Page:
The most reliable way of painting a panel or box is to use a stove enamelling process starting with an etch primer but this requires specialist equipment and paints and is probably best left to the professionals. One-off jobs with special colours would be expensive although if you were prepared to accept a colour and finish currently being used by the supplier then the cost should be a lot less.
Cold setting acid etch primers are available from model shops and work well as long as the metal surface has been cleaned and degreased properly. I have tried “Grey Etch Primer” by HMG Paints Ltd with good results.
The next best finish uses an epoxy (two pack) paint which dries and hardens at room temperature and can be sprayed or hand painted. This type of paint is available from a number of suppliers in the UK in both primer and top coat formats with separate thinners and curing agent. The paint and hardener have a long shelf life and are only mixed in the quantities required just before use.
A do-it-yourself alternative that I have used with considerable success is to make your own near-equivalent epoxy paints and primers using a solvent based paint or primer and a small amount of pre-mixed standard Araldite or similar epoxy two-pack adhesive - I have not tried rapid-setting Araldite or oil based paints. For a primer on aluminium I used Bondaprimer with about 5-10% by volume of pre-mixed Araldite stirred into a small container of the primer paint - only use enough for the job in hand! You will have to stir the mix for some time in order to get the Araldite to fully dissolve.
Rub down the metal to be painted and thoroughly degrease and dry the surface. If there are any highlights present the paint will be rubbed off those first leaving bare metal. Support the metal off the (covered and protected) work surface using a piece or wood or similar - I use a cardboard box on its side when spraying which also helps to keep dust off the painted surface. Hand paint or spray your primer mix onto the metal and leave to dry. Clean your brush/spray-gun immediately!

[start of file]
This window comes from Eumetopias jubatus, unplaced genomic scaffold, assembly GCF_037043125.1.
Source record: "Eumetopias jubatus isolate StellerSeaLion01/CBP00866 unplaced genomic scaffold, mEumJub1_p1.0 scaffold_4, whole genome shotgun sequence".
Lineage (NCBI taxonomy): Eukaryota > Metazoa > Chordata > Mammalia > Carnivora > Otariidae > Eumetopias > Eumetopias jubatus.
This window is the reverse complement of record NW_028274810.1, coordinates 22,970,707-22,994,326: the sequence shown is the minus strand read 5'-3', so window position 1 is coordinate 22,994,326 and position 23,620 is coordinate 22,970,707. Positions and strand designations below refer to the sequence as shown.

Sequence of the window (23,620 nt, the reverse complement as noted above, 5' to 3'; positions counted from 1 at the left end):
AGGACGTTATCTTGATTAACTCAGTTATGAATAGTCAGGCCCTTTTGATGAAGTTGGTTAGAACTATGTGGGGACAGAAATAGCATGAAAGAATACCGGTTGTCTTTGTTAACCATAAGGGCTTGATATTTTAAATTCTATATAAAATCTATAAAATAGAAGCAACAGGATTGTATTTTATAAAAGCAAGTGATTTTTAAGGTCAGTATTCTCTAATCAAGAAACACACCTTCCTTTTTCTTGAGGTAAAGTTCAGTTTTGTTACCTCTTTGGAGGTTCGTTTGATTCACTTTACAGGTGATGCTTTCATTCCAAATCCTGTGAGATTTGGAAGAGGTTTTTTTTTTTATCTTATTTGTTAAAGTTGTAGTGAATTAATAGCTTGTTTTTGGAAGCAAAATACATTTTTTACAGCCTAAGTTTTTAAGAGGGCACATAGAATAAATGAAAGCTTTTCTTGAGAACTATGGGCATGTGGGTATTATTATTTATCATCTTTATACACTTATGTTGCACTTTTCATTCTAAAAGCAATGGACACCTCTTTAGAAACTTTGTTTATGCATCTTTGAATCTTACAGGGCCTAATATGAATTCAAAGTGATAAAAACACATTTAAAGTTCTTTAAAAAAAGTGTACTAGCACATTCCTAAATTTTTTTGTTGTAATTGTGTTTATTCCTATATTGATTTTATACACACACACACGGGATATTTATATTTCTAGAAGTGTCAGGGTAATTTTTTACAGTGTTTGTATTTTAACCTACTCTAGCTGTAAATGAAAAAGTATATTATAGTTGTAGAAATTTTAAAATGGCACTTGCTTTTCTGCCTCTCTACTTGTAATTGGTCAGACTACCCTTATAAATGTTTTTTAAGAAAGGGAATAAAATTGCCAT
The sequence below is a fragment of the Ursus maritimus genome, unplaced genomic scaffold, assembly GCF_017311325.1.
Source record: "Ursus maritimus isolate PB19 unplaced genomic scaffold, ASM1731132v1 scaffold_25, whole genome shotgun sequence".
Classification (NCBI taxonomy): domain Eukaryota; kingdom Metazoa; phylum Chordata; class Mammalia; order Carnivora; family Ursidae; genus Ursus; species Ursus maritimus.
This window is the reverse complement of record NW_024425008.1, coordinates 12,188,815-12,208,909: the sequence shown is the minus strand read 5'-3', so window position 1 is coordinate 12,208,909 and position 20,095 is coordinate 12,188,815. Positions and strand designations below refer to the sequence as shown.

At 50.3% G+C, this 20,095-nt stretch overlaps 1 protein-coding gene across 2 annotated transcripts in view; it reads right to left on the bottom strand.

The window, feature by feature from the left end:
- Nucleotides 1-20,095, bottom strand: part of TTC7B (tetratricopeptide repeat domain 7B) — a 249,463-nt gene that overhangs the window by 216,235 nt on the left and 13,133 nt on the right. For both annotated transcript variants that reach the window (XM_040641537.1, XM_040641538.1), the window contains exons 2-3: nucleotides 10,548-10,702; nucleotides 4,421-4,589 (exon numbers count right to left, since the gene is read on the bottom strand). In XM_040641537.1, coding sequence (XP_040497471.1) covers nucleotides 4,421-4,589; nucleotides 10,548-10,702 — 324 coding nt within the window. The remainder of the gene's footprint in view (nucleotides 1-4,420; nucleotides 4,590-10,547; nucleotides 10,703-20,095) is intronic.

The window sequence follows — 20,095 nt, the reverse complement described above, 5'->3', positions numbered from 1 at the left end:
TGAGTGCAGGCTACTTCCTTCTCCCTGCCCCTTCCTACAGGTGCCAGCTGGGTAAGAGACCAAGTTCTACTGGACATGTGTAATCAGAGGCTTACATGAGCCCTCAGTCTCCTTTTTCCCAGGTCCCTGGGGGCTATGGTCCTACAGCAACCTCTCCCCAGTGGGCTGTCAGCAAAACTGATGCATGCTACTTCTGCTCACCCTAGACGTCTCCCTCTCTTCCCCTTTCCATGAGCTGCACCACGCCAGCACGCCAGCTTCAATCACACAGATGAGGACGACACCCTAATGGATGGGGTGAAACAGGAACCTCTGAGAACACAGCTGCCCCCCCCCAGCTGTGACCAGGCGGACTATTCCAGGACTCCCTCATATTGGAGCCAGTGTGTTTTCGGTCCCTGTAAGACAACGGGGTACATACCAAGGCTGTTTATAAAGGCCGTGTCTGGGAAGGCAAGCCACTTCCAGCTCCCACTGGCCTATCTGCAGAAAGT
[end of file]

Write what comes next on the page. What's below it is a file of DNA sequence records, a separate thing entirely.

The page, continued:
To avoid the paint running, apply sparingly and leave horizontal. Make sure that the paint is dry and hard before further processing is attempted - usually 12 - 24 hours is sufficient at room temperature. It is helpful with solvent based or quick drying paints to brush the first coat on in one direction and the second coat at right angles to minimise brush marks.
When the primer or paint is dry and hard, 'Wet and Dry' rubbing down paper may be used on a flat wood block to smooth the paint surface if required (keep the surface wet with slowly running water) before the next coat is applied - thoroughly dry the work before applying further paint. If the first coat is too thin, apply another using the above procedure.
Revell colour number 48 is the closest that I have found to 'Heathkit green' for front panels. This is a matt acrylic paint that takes lettering and protective varnish well.
NB Always clean your spraygun / paint brushes quickly and thoroughly otherwise they will be unusable when the paint has dried!
Repeat the entire process for the top coat with your chosen paint - I have tried both Revell and Humbrol paints with success. You are advised to experiment with the whole process on a piece of scrap metal first. Also, shake the paint tin or mix the paint thoroughly and always use paint from the same tin on a given panel in case of minor changes in colour shades between tins.
Labelling may be carried out with Letraset or Edding dry transfer letters of a suitable size and colour - white letters on a dark paint, black letters on a light paint. You will need a guide or template to ensure that the letters are correctly positioned. I draw the required layouts on small pieces of clear film at a 1:1 scale and use that to position the letters, switch position dots, lines etc.
On completion use a fixative varnish spray (for example Letraset 101 Gloss, 102 Satin if still available or 103 Matt) to protect the lettering and stop them being disturbed. The two pack epoxy paints mentioned above are also available in a clear finish that may be used as further protection for the lettering but check that your particular type of clear varnish does not remove or affect the fixative spray or dissolve the lettering.
Clear acrylic sprays are available from car spares outlets and these seem to work well but use sparingly for the first coat otherwise it may lift or wrinkle the main colour coat or lettering. A very thin first and second coat seems to protect the underlying paint from a thicker third coat. Spraying from an increased distance produces a rougher texture finish. As always, do some tests on a scrap panel first.
With patience, the finished result looks really professional and lasts a long time.